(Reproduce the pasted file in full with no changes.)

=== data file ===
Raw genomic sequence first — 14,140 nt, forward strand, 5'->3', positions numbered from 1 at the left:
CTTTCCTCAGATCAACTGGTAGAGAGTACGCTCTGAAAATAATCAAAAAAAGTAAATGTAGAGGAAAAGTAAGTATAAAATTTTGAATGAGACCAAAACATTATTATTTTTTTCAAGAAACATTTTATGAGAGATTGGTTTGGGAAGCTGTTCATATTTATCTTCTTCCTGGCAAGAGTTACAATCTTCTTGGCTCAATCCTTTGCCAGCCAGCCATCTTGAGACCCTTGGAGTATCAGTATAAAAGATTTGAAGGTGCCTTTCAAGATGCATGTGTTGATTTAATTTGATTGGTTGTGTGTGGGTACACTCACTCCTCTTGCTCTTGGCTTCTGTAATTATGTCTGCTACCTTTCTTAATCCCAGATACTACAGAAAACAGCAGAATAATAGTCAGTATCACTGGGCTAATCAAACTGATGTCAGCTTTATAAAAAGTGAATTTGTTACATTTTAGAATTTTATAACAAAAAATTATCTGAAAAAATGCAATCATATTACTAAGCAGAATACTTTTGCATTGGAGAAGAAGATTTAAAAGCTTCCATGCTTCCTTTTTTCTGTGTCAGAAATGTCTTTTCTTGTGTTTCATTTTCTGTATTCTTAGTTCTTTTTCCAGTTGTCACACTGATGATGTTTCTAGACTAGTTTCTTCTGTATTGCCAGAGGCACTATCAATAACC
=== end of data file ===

Raw genomic sequence first — 14,140 nt, forward strand, 5'->3', positions numbered from 1 at the left:
CTTTCCTCAGATCAACTGGTAGAGAGTACGCTCTGAAAATAATCAAAAAAAGTAAATGTAGAGGAAAAGTAAGTATAAAATTTTGAATGAGACCAAAACATTATTATTTTTTTCAAGAAACATTTTATGAGAGATTGGTTTGGGAAGCTGTTCATATTTATCTTCTTCCTGGCAAGAGTTACAATCTTCTTGGCTCAATCCTTTGCCAGCCAGCCATCTTGAGACCCTTGGAGTATCAGTATAAAAGATTTGAAGGTGCCTTTCAAGATGCATGTGTTGATTTAATTTGATTGGTTGTGTGTGGGTACACTCACTCCTCTTGCTCTTGGCTTCTGTAATTATGTCTGCTACCTTTCTTAATCCCAGATACTACAGAAAACAGCAGAATAATAGTCAGTATCACTGGGCTAATCAAACTGATGTCAGCTTTATAAAAAGTGAATTTGTTACATTTTAGAATTTTATAACAAAAAATTATCTGAAAAAATGCAATCATATTACTAAGCAGAATACTTTTGCATTGGAGAAGAAGATTTAAAAGCTTCCATGCTTCCTTTTTTCTGTGTCAGAAATGTCTTTTCTTGTGTTTCATTTTCTGTATTCTTAGTTCTTTTTCCAGTTGTCACACTGATGATGTTTCTAGACTAGTTTCTTCTGTATTGCCAGAGGCACTATCAATAACC